on the path down the tree On level j, the depth of the associated structure is

log n 2 j

=logn− j

• Total running time: O(log2 n + k)

AALG, lecture 8, © Simonas Šaltenis, 2011 12

Size of the range tree • What is the size of the range tree?

At each level of the main tree associated structures store all the data points once (with constant overhead) (Why?) : O(n)

There are O(log n) levels Thus, the total size is O(n log n)

AALG, lecture 8, © Simonas Šaltenis, 2011 13

Building the range tree • How do we efficiently build the range tree?

Sort the points on x and on y (two arrays: X,Y) Take the median v of X and create a root, build its

associated structure using Y Split X into sorted XL and XR, split Y into sorted YL and YR

(s.t. for any p ∈XL or p ∈YL, p.x < v.x and for any p ∈XR or p ∈YR, p.x ≥ v.x)

Build recursively the left child from XL and YL and the right child from XR and YR

• What is the running time of this? O(n log n)

AALG, lecture 8, © Simonas Šaltenis, 2011 14

Range trees: summary • Range trees

Building (preprocessing time): O(n log n) Size: O(n log n) Range queries: O(log2 n + k)

• Running time can be improved to O(log n + k) without sacrificing the preprocessing time or size

Layered range trees (uses fractional cascading) Priority range trees (uses priority search trees as associated

structures)

AALG, lecture 8, © Simonas Šaltenis, 2011 15

Kd-trees • What if we want linear space?

Idea: partition trees – generalization of binary search trees Kd-tree: a binary tree

◆ Data points are at leaves ◆ For each internal node v:

▲ x-coords of left subtree ≤ v < x-coords of right subtree, if the depth of v is even (split with vertical line)

▲ y-coords of left subtree ≤ v < y-coords of right subtree, if the depth of v is odd (split with horizontal line)

Space: O(n) – points are stored once.

AALG, lecture 8, © Simonas Šaltenis, 2011 16

Example kd-tree

1 2 3 4 5 6 7 8 1

6 7

5 4 3 2

8

d e b a d

e

5 4 3

2 3 6 b

a

c c f

gf

g

x

y

x

AALG, lecture 8, © Simonas Šaltenis, 2011 17

Draw a kd-tree

1 2 3 4 5 6 7 8 1

6 7

5 4 3 2

8

a

b

c

d

e

f

g

h

• Draw a kd-tree storing the following data points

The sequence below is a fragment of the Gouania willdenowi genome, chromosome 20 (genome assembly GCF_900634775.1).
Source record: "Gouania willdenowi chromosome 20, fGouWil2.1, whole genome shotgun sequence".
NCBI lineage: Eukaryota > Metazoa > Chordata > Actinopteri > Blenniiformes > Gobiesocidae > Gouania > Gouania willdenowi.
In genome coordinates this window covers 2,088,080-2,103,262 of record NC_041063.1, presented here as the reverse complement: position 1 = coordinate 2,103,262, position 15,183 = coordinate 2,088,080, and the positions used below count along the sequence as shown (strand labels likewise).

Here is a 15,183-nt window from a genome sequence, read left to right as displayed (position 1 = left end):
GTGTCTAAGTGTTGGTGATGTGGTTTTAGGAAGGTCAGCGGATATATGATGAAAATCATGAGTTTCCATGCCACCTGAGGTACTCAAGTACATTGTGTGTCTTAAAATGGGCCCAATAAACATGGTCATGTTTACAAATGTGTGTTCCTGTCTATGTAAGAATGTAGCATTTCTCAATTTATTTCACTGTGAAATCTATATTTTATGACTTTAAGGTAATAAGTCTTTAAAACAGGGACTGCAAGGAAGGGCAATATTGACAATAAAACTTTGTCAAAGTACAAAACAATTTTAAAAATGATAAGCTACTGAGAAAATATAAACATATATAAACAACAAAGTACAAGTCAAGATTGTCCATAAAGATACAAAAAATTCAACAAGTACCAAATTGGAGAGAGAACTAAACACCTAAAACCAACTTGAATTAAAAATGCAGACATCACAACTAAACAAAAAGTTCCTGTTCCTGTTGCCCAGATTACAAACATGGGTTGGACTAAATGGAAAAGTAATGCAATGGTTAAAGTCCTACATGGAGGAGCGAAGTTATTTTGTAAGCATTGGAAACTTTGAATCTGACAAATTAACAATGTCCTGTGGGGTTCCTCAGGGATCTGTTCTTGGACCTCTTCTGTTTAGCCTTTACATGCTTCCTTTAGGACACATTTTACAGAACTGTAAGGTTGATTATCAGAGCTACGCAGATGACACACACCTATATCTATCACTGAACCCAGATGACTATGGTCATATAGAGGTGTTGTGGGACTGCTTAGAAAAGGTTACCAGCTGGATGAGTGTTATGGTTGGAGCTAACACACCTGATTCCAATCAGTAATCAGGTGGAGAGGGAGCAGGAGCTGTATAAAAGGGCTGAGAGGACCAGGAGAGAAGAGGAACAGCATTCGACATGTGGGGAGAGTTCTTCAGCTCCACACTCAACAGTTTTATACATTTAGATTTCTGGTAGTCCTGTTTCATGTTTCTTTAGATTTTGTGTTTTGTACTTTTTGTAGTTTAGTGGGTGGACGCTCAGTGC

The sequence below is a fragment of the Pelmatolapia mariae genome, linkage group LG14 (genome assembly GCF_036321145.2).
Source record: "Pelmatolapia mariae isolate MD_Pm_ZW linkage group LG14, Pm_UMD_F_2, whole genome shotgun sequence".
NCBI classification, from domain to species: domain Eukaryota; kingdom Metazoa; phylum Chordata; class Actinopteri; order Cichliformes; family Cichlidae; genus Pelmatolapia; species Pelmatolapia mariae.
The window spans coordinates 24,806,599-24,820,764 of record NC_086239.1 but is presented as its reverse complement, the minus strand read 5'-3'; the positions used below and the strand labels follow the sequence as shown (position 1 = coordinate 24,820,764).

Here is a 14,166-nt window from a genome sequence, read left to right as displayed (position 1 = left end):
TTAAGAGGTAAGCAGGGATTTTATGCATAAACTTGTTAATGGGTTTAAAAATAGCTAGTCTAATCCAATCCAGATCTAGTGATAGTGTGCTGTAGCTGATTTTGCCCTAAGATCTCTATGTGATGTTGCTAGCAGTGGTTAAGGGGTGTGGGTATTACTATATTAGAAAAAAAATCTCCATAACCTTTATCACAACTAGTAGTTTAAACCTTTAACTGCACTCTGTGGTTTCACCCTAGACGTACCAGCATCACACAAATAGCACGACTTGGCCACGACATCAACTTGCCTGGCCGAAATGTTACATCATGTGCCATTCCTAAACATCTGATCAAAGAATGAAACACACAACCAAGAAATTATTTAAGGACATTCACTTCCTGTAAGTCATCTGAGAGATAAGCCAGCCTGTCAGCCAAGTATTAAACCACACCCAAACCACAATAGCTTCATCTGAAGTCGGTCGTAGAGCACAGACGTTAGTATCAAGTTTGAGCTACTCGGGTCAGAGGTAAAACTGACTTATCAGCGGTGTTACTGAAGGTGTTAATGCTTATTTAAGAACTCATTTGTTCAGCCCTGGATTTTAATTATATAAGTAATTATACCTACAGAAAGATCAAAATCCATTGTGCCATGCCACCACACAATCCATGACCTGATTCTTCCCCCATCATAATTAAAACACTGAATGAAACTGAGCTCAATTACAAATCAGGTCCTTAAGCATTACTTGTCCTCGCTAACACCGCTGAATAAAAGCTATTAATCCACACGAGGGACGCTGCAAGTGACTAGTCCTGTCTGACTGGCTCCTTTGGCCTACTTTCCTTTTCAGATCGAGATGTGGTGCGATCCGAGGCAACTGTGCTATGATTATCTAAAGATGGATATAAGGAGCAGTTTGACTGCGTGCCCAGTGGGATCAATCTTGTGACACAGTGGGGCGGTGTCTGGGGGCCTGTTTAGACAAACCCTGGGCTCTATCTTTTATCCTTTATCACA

AALG, lecture 8, © Simonas Šaltenis, 2011 18

Querying the kd-tree • How do we answer a range query?

Observation: Each internal node v corresponds to a region(v) (where all its children are included).

We can maintain region(v) as we traverse down the tree

1 2 3 4 5 6 7 8 1

6 7

5 4 3 2

8

d e b a d

e

5 4 3

2 3 6 b

a

c c f

gf

g

AALG, lecture 8, © Simonas Šaltenis, 2011 19

Querying the kd-tree • The range query algorithm (range R):

If region(v) does not intersect R, do not go deeper into the subtree rooted at v

If region(v) is fully contained in R, report all points in the subtree rooted at v

If region(v) only intersects with R, go recursively into v’s children.

AALG, lecture 8, © Simonas Šaltenis, 2011 20

Analysis of the search alg. • What is the worst-case running time of the search?

Traversal of subtrees v, such that region(v) is fully contained in R adds up to O(k).

We need to find the number of regions that intersect R – the regions which are crossed by some border of R

◆ As an upper bound for that, let’s find how many regions are crossed by a vertical (or horizontal) line

◆ What recurrence can we write for it?

T(n) = 2 + 2T(n/4)

O n O nk Solution: Total time:

AALG, lecture 8, © Simonas Šaltenis, 2011 21

Building the kd-tree • How do we build the kd-tree?

Sort the points on x and on y (two arrays: X,Y) Take the median v of X (if depth is even) or Y (if depth is odd) and

create a root Split X into sorted XL and XR, split Y into sorted YL and YR, s.t.

◆ for any p ∈XL or p ∈YL, p.x < v.x (if depth is even) or p.y < v.y (if depth is odd)

◆ for any p ∈XR or p ∈YR, p.x ≥ v.x (if depth is even) or p.y ≥ v.y (if depth is odd)

Build recursively the left child from XL and YL and the right child from XR and YR

• What is the running